Missouri River Basin Conditions Update

Missouri River near Omaha
Above-average temperatures in February melted much of the snow in the Dakotas. With that, there is little risk of flooding along the upper Missouri River this year.  The Army Corps of Engineers reports that snowpack in the mountains has increased recently, but much of the snow in the northern plains has melted, which makes flooding this spring unlikely. The Corps did say that weather this time of year can be very unpredictable so they will continue to monitor weather patterns.

In late February, mountain snow totals above Fort Peck in Montana were 7 percent below the long-term average for this time of year.  Snow is melting a bit slower in North Dakota, where up to 6 inches of water content remains in areas of the north-central part of the state.  That is 28 percent more than average for the reach between Fort Peck Dam in Montana and Garrison Dam north of Bismarck.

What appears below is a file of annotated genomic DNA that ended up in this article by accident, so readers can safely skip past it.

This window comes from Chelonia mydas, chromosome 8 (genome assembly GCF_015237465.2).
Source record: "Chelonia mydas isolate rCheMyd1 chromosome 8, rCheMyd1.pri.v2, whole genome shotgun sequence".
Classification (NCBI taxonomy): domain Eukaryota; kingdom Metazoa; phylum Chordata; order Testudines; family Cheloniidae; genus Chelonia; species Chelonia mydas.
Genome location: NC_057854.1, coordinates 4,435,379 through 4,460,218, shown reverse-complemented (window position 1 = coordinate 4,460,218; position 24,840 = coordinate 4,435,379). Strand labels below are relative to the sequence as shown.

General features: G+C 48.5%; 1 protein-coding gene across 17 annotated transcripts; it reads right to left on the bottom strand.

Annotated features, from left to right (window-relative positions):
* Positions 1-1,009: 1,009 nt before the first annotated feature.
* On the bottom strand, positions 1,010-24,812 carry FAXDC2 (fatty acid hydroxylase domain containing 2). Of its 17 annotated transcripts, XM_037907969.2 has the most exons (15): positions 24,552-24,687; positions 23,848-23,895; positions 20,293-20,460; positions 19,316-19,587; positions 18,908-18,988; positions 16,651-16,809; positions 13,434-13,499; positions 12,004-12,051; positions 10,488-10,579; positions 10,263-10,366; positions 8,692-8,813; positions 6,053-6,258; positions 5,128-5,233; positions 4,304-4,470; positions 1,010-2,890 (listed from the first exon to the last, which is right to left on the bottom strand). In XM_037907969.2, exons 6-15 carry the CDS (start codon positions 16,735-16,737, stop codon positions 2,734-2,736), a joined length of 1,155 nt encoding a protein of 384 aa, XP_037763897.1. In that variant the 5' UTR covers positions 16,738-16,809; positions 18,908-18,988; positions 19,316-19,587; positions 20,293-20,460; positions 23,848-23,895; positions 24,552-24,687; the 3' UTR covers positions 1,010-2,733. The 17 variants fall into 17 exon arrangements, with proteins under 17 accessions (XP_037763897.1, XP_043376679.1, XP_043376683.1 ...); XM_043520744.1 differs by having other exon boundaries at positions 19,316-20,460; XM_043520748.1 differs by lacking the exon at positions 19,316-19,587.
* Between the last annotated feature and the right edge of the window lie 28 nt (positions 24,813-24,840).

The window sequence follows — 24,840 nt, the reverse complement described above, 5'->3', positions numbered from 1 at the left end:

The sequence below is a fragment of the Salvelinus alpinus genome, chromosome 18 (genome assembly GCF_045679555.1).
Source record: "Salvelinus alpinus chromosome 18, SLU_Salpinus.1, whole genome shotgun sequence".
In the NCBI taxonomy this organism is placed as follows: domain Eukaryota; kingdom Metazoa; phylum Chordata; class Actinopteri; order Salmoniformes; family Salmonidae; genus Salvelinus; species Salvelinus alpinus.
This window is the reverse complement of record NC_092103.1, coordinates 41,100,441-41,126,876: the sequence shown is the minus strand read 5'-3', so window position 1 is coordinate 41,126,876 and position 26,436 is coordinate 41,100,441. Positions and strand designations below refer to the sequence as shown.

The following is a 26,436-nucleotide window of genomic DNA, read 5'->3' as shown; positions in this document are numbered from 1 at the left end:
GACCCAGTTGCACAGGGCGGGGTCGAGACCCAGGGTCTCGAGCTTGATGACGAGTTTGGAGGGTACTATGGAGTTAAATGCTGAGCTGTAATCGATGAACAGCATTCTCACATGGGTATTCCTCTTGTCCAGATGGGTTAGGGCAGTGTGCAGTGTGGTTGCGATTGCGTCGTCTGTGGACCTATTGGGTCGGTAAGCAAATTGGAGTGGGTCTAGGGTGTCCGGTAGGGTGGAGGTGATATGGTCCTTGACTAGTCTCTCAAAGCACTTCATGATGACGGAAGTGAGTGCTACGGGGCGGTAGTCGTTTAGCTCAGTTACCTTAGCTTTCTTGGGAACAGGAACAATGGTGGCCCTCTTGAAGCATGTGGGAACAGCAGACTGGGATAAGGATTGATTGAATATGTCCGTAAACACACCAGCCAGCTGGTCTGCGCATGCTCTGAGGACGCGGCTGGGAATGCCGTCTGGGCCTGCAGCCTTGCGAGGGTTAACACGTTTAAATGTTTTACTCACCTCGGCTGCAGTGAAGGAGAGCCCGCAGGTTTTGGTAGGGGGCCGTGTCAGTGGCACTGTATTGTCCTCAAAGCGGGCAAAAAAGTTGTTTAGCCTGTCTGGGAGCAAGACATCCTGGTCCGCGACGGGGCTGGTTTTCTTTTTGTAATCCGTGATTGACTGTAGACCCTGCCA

The Corps announced that the full flood control capacity of the Missouri River mainstem reservoir system is available for this year’s runoff. The Corps’ 2017 estimate of total runoff above Sioux City is 26.2 million acre feet (MAF) – 103 percent of the average 25.3 MAF. The Corps expects to see above-average runoff through April from plains snowmelt.  Runoff into Fort Peck reservoir is expected to be below average this spring due to the lower than average mountain snowpack.  Snowpack in the upper Platte River basin is above average.

Projections show a slight-to-moderate risk of flooding along some of the Missouri River tributaries this spring.  There is an increased risk for flooding in the northern Red River Valley in North Dakota and Minnesota, and projections show near-record runoff for the Devils Lake basin in northeastern North Dakota.  Both of those watersheds are outside of the Missouri River basin.